(Good) Change is (not) Coming


Presidential candidate Rodrigo Duterte wooed the voters in the 2016 election with the interesting but vague promise “Change is coming.” One year after the start of his six-year term, it is clear that change has come but it has not been change of the good kind.

The worst of the bad changes that Rodrigo Duterte has wrought during the past year has, of course, been the orchestrated degradation of the national environment for human rights. The principal objects of this devilish governmental effort has been people of interest to Mr. Duterte’s war against illegal drugs. Close to one million Filipinos have been gunned down or arrested or taken in as surrenders without benefit of serving of warrant of arrest, preliminary investigation, access to counsel and other procedures required by the term ‘human rights.’ Mr. Duterte’s declaration “No policemen will go to jail if he does his duty”-–’does his duty’ being translated as killing a suspected drug pusher or killer even in imaginary self-defense—was a virtual carte blanche for policemen to kill suspects wantonly and with impunity. The concept of innocence unless proven guilty was replaced by the concept of regularity in the performance of official duty.

That is change, but not change of the good kind.

Another bad change wrought by Mr. Duterte was in the field of Philippine diplomacy and external relations. In this sphere his footprints were large and grotesque. At best, the change in the conduct of the nation’s diplomacy indicated unfamiliarity and ineptness; at worst, it bordered on a conscious desire to do harm to the nation’s interest.

With regard to his so-called foreign policy pivot—toward ‘independence’ from the US, the European Union (EU) and the United Nations and dependence on China and Russia—Mr. Duterte changed the rule book on how a country should conduct itself in the geopolitical arena. Under the new Duterte rules, a country plays a strong hand of cards as though it were a weak hand. The ruling of the UN-affiliated Permanent Court of Arbitration gave the Philippines a strong legal hand in dealing with China on the West Philippine Sea issue, but Mr. Duterte has chosen to behave vis-à-vis the Chinese as though the ruling was of little value and totally unenforceable. The men in Beijing have taken full measure of Mr. Duterte; they now know the stuff he is made of.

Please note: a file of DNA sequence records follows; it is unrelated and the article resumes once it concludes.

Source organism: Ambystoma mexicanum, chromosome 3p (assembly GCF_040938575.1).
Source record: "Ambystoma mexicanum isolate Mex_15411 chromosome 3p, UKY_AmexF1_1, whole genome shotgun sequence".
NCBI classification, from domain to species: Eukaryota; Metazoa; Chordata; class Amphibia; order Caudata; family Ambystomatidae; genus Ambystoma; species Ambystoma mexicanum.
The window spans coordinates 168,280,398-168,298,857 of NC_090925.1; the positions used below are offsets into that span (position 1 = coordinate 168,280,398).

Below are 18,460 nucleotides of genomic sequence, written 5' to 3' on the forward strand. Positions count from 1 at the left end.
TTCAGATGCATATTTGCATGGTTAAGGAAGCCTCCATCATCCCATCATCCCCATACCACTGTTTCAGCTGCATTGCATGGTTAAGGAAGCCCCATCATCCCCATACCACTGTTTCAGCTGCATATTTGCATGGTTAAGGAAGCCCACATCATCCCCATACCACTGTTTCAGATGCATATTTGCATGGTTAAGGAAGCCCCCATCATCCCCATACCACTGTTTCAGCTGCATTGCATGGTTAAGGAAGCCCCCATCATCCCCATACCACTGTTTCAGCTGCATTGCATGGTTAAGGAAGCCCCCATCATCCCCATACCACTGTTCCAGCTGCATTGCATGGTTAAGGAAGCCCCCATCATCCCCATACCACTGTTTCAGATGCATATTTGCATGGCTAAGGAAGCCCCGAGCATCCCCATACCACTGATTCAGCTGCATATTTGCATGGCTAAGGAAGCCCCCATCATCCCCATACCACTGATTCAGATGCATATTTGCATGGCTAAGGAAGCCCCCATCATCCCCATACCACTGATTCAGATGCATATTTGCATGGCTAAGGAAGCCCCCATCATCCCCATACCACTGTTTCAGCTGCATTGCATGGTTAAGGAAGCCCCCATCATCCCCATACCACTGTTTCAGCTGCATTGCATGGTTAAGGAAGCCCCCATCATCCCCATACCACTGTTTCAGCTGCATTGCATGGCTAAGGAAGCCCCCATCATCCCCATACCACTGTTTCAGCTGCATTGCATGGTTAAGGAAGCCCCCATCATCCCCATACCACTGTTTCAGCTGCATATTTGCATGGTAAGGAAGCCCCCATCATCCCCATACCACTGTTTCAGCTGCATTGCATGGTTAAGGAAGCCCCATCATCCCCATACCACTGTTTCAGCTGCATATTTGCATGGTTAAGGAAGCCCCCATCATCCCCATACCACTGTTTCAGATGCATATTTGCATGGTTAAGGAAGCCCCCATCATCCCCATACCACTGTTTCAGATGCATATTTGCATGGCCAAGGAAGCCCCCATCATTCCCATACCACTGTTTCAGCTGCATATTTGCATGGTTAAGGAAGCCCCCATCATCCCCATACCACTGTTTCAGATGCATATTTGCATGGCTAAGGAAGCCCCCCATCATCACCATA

With regard to his behavior toward the US, the EU and the UN, President Duterte has thrown out of the window the geopolitical rule that says that a country is safer when it is allied with familiar and tried-and-true countries and less safe when it engages in dalliances with countries that do not share the Philippines’ core values and, worse, have a record of questionable conduct on the world stage. Recent polls have shown that the Filipino people overwhelmingly trust the Philippines’ traditional allies and strongly distrust Mr. Duterte’s new friends. He clearly has forgotten the rule that government acts at its peril when it conducts diplomacy that does not enjoy the trust and support of the citizenry.

A further—and certainly not unimportant—change that Rodrigo Duterte wrought during his first year in office has been in the manner and tone with which the President of the Republic conducts himself. Like Donald Trump in the US, Mr. Duterte has his political base—the 38 percent of Filipinos who voted for him—and he believes that a good strategy for maintaining its support is to show that he is one of them. And so he cusses, badmouths people in public, wears barongs and neckties wrongly and generally behaves and talks like an upper-middle-class kanto boy. In conducting himself the way that he has, Mr. Duterte clearly has forgotten that the majority of Filipinos are not kanto boys and that millions of Filipinos who listen to his rantings are people of impressionable age.

When Rodrigo Duterte declared “Change is coming” in the campaign hustings, at least 38 percent of the Filipino people believed him and cast their ballots for him. He did not disappoint them. He did deliver change.

Unfortunately the change has been of the bad kind.

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